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with black, and in order to increase the horrors of the scene, the powerful pencil of Tintoret had been employed to figure upon the ceiling different instruments of torture, and their mode of operation. From this apartment there are two doors communicating with the dungeons, by one of which the prisoners were brought to be tried, and by the other taken away. A traveller has described the staircase leading from one of these, as being almost totally dark, and terminating in a trap-door, fastened by a number of locks, which again led to another steep and narrow staircase, conducting to an iron door; and so on, darker and more dismal, until the fearful dungeons were reached, shut out from the light and air, and sunk considerably below the surrounding water. The same traveller describes the fall of the heavy trap-door behind him, as ringing through the damp vaults he was just entering, and sending such a thrill through his heart, that he fancied he could almost form some idea of what must have been the feelings of those who heard the same sound, knowing themselves doomed to be buried alive within these dreadful abodes.
"There are four stories in these once living tombs, each containing a separate range of passages and dungeons, from which light is excluded. The cells in these are small and vaulted, and scarcely high enough for a man to stand upright. The walls and roof are lined with iron; an iron shelf and a broad wooden board, serving at once for table, chair, and bed, such being the only furniture they have ever contained.
"After emerging from these frightful vaults, the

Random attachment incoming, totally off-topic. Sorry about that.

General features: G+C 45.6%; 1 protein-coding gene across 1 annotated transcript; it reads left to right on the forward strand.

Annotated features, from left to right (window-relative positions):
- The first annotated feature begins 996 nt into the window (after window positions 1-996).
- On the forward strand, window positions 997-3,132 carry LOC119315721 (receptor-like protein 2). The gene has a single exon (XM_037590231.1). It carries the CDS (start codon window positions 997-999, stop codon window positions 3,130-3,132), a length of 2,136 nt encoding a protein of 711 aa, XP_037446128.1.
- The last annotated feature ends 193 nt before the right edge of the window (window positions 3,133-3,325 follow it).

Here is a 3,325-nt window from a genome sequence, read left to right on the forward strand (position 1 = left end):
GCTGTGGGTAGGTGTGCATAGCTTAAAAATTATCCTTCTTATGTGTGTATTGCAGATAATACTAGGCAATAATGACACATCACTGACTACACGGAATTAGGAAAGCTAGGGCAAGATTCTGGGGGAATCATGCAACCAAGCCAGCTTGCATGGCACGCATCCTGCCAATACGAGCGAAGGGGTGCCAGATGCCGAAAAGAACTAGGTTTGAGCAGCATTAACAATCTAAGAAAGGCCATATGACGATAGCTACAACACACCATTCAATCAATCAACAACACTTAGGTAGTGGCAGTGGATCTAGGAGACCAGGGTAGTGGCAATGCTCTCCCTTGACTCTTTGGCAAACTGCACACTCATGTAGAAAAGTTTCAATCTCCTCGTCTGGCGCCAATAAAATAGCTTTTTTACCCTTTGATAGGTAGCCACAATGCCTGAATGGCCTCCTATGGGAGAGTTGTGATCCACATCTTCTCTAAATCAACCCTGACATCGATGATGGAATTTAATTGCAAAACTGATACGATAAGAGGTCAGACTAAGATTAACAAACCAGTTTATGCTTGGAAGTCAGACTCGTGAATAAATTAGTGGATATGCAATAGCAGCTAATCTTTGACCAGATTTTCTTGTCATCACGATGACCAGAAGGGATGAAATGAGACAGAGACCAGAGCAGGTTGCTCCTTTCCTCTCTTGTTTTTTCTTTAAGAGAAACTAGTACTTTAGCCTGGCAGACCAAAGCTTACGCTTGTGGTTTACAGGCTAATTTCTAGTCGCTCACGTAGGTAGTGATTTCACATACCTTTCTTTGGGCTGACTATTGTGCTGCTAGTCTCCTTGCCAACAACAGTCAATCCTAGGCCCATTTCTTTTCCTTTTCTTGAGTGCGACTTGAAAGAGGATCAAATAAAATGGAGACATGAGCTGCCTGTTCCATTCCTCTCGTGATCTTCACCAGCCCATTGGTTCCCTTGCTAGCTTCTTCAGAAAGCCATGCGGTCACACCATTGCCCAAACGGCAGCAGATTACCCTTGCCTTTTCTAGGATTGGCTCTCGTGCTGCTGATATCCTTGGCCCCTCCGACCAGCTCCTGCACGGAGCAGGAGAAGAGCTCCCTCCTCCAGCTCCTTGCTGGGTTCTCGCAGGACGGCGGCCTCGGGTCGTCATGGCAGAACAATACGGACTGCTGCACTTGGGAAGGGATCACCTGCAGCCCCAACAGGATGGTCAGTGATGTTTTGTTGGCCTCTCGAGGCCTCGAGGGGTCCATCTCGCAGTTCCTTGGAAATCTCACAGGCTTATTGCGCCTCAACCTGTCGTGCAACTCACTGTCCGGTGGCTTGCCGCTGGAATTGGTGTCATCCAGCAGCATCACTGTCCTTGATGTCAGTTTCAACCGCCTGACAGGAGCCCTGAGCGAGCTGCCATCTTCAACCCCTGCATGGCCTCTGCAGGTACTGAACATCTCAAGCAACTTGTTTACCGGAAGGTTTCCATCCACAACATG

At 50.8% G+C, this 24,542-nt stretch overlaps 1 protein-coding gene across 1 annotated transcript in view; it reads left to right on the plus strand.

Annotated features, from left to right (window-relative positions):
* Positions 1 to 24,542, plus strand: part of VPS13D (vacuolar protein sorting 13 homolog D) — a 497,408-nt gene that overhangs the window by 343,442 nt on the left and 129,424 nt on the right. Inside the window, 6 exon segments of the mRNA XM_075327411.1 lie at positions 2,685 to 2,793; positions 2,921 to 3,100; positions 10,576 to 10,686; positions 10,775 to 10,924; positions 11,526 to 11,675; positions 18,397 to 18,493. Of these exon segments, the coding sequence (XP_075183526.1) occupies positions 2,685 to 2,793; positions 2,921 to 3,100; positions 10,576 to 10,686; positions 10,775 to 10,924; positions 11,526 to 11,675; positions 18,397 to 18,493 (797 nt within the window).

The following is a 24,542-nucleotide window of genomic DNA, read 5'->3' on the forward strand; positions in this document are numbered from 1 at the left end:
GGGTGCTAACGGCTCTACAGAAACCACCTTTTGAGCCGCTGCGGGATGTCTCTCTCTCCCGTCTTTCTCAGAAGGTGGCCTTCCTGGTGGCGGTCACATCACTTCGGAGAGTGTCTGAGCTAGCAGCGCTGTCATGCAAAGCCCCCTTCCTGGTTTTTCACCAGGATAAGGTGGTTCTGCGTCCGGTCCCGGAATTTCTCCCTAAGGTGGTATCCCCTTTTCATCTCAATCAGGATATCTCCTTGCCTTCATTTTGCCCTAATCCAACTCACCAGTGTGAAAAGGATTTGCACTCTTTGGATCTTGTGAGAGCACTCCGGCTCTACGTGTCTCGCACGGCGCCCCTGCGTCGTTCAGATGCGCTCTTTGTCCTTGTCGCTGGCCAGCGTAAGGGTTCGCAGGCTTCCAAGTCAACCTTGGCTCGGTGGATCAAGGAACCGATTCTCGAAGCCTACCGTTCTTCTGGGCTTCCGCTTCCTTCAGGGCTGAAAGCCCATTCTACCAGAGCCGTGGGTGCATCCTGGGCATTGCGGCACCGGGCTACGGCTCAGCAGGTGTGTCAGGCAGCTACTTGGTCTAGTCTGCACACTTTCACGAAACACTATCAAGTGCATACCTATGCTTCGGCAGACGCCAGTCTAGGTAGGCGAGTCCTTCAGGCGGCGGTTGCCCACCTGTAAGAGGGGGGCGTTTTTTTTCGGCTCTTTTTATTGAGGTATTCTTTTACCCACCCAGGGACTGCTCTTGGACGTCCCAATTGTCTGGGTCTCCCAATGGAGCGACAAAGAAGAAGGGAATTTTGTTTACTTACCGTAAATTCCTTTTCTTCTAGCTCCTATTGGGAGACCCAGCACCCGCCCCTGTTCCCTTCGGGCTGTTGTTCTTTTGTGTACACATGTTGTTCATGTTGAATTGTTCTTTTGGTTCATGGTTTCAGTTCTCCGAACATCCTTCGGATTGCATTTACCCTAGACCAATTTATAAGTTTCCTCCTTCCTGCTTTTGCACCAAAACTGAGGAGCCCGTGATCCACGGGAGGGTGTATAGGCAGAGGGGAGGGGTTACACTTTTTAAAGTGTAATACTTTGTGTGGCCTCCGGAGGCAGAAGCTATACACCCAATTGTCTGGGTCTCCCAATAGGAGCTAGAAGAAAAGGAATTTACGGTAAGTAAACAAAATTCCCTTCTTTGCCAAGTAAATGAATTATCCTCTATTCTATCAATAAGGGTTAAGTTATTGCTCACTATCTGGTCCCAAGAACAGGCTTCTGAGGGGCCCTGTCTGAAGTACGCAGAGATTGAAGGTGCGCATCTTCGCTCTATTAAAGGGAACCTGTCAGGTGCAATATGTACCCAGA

traveller proceeded along another passage and staircase of the same melancholy description, to the Bridge of Sighs, which is a covered gallery, with narrow gratings at the sides to admit air, and is crossed by an iron door. Near to this, another door formerly opened into a little chamber, into which the prisoner who once entered, was seen no more; for in this place he was strangled, and his body cast into the canal below.
Now, Lucy, do you not think there was some reason for this being called The Bridge of Sighs?"
"What a charming picture of an old English hall," said Bertha to her mother, "and how happy people must have been when they lived in such secure and stately apartments, surrounded by everything so rich and grand."
"It does, indeed, look very inviting," replied Mrs. Morton; "the old oak furniture, the highlyfinished carved work, that princely couch, and, above all, the little secluded recesses in which the windows of such mansions were always placed, do indeed give us an ideal picture of social comfort, security, and repose. We read, too, of the hospitable entertainments, the Christmas festivities, and the family gatherings, which were wont to take place in the old English halls; and we half persuade ourselves that these must have been happier times than ours, and that we should like to go back again, to live in that stage of our country's history, when the great lords and barons ruled like little kings over their own territories, and held their own little courts within the walls of these mansions."